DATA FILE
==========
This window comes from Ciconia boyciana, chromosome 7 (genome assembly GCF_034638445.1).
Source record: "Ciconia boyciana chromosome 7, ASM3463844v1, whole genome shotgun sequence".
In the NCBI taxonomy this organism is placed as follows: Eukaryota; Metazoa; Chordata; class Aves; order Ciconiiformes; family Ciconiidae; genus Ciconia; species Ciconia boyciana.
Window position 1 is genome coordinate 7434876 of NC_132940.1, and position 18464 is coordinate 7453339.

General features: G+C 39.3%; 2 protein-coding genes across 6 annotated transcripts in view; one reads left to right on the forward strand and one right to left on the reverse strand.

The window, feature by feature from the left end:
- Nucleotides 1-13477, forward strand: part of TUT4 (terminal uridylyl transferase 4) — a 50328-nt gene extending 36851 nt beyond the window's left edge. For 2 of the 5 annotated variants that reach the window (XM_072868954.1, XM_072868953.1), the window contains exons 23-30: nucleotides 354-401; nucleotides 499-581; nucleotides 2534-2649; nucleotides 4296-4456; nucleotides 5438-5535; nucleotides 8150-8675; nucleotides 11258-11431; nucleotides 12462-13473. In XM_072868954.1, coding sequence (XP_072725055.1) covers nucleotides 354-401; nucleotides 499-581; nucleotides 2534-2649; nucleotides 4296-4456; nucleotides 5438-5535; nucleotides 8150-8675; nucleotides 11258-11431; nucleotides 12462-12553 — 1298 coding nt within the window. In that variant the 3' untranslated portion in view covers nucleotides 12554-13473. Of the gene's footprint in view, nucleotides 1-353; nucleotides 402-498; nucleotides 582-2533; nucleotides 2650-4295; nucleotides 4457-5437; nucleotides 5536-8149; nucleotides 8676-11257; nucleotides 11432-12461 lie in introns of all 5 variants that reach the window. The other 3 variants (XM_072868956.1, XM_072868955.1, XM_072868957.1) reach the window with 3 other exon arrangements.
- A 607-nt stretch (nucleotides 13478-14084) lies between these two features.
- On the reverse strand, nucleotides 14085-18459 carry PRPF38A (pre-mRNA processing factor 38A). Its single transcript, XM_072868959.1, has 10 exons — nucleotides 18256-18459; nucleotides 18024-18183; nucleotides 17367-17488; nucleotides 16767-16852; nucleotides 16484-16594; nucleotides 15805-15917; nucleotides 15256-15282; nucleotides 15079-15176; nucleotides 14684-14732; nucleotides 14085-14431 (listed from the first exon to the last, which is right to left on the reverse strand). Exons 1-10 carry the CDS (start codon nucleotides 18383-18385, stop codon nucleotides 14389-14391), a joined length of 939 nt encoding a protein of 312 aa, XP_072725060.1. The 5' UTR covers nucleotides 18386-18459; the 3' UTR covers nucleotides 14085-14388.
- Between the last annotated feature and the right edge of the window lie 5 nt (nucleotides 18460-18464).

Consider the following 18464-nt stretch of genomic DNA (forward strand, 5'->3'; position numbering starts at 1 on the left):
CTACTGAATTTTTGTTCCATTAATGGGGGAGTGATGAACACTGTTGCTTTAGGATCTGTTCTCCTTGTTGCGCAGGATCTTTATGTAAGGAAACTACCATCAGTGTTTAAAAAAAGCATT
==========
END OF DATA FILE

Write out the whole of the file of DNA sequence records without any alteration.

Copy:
This window comes from Ciconia boyciana, chromosome 7 (genome assembly GCF_034638445.1).
Source record: "Ciconia boyciana chromosome 7, ASM3463844v1, whole genome shotgun sequence".
In the NCBI taxonomy this organism is placed as follows: Eukaryota; Metazoa; Chordata; class Aves; order Ciconiiformes; family Ciconiidae; genus Ciconia; species Ciconia boyciana.
Window position 1 is genome coordinate 7434876 of NC_132940.1, and position 18464 is coordinate 7453339.

General features: G+C 39.3%; 2 protein-coding genes across 6 annotated transcripts in view; one reads left to right on the forward strand and one right to left on the reverse strand.

The window, feature by feature from the left end:
- Nucleotides 1-13477, forward strand: part of TUT4 (terminal uridylyl transferase 4) — a 50328-nt gene extending 36851 nt beyond the window's left edge. For 2 of the 5 annotated variants that reach the window (XM_072868954.1, XM_072868953.1), the window contains exons 23-30: nucleotides 354-401; nucleotides 499-581; nucleotides 2534-2649; nucleotides 4296-4456; nucleotides 5438-5535; nucleotides 8150-8675; nucleotides 11258-11431; nucleotides 12462-13473. In XM_072868954.1, coding sequence (XP_072725055.1) covers nucleotides 354-401; nucleotides 499-581; nucleotides 2534-2649; nucleotides 4296-4456; nucleotides 5438-5535; nucleotides 8150-8675; nucleotides 11258-11431; nucleotides 12462-12553 — 1298 coding nt within the window. In that variant the 3' untranslated portion in view covers nucleotides 12554-13473. Of the gene's footprint in view, nucleotides 1-353; nucleotides 402-498; nucleotides 582-2533; nucleotides 2650-4295; nucleotides 4457-5437; nucleotides 5536-8149; nucleotides 8676-11257; nucleotides 11432-12461 lie in introns of all 5 variants that reach the window. The other 3 variants (XM_072868956.1, XM_072868955.1, XM_072868957.1) reach the window with 3 other exon arrangements.
- A 607-nt stretch (nucleotides 13478-14084) lies between these two features.
- On the reverse strand, nucleotides 14085-18459 carry PRPF38A (pre-mRNA processing factor 38A). Its single transcript, XM_072868959.1, has 10 exons — nucleotides 18256-18459; nucleotides 18024-18183; nucleotides 17367-17488; nucleotides 16767-16852; nucleotides 16484-16594; nucleotides 15805-15917; nucleotides 15256-15282; nucleotides 15079-15176; nucleotides 14684-14732; nucleotides 14085-14431 (listed from the first exon to the last, which is right to left on the reverse strand). Exons 1-10 carry the CDS (start codon nucleotides 18383-18385, stop codon nucleotides 14389-14391), a joined length of 939 nt encoding a protein of 312 aa, XP_072725060.1. The 5' UTR covers nucleotides 18386-18459; the 3' UTR covers nucleotides 14085-14388.
- Between the last annotated feature and the right edge of the window lie 5 nt (nucleotides 18460-18464).

Consider the following 18464-nt stretch of genomic DNA (forward strand, 5'->3'; position numbering starts at 1 on the left):
CTACTGAATTTTTGTTCCATTAATGGGGGAGTGATGAACACTGTTGCTTTAGGATCTGTTCTCCTTGTTGCGCAGGATCTTTATGTAAGGAAACTACCATCAGTGTTTAAAAAAAGCATT